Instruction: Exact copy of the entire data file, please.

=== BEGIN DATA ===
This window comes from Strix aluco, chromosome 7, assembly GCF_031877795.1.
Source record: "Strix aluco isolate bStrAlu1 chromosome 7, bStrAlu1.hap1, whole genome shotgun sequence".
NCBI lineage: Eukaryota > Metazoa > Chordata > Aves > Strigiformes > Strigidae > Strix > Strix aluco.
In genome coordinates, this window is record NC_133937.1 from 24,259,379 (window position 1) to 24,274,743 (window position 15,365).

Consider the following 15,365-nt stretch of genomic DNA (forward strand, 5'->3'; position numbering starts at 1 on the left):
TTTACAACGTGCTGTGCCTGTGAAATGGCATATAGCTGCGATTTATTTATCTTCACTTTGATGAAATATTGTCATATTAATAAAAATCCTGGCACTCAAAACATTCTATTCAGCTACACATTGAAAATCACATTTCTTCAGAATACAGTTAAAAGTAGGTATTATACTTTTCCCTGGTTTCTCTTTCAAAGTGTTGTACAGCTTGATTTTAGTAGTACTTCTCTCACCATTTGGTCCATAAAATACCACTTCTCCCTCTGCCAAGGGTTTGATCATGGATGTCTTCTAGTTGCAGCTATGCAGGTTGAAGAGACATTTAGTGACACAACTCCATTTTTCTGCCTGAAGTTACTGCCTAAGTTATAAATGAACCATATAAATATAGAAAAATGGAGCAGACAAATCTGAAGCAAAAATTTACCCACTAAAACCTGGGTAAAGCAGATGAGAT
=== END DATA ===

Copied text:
This window comes from Strix aluco, chromosome 7, assembly GCF_031877795.1.
Source record: "Strix aluco isolate bStrAlu1 chromosome 7, bStrAlu1.hap1, whole genome shotgun sequence".
NCBI lineage: Eukaryota > Metazoa > Chordata > Aves > Strigiformes > Strigidae > Strix > Strix aluco.
In genome coordinates, this window is record NC_133937.1 from 24,259,379 (window position 1) to 24,274,743 (window position 15,365).

Consider the following 15,365-nt stretch of genomic DNA (forward strand, 5'->3'; position numbering starts at 1 on the left):
TTTACAACGTGCTGTGCCTGTGAAATGGCATATAGCTGCGATTTATTTATCTTCACTTTGATGAAATATTGTCATATTAATAAAAATCCTGGCACTCAAAACATTCTATTCAGCTACACATTGAAAATCACATTTCTTCAGAATACAGTTAAAAGTAGGTATTATACTTTTCCCTGGTTTCTCTTTCAAAGTGTTGTACAGCTTGATTTTAGTAGTACTTCTCTCACCATTTGGTCCATAAAATACCACTTCTCCCTCTGCCAAGGGTTTGATCATGGATGTCTTCTAGTTGCAGCTATGCAGGTTGAAGAGACATTTAGTGACACAACTCCATTTTTCTGCCTGAAGTTACTGCCTAAGTTATAAATGAACCATATAAATATAGAAAAATGGAGCAGACAAATCTGAAGCAAAAATTTACCCACTAAAACCTGGGTAAAGCAGATGAGAT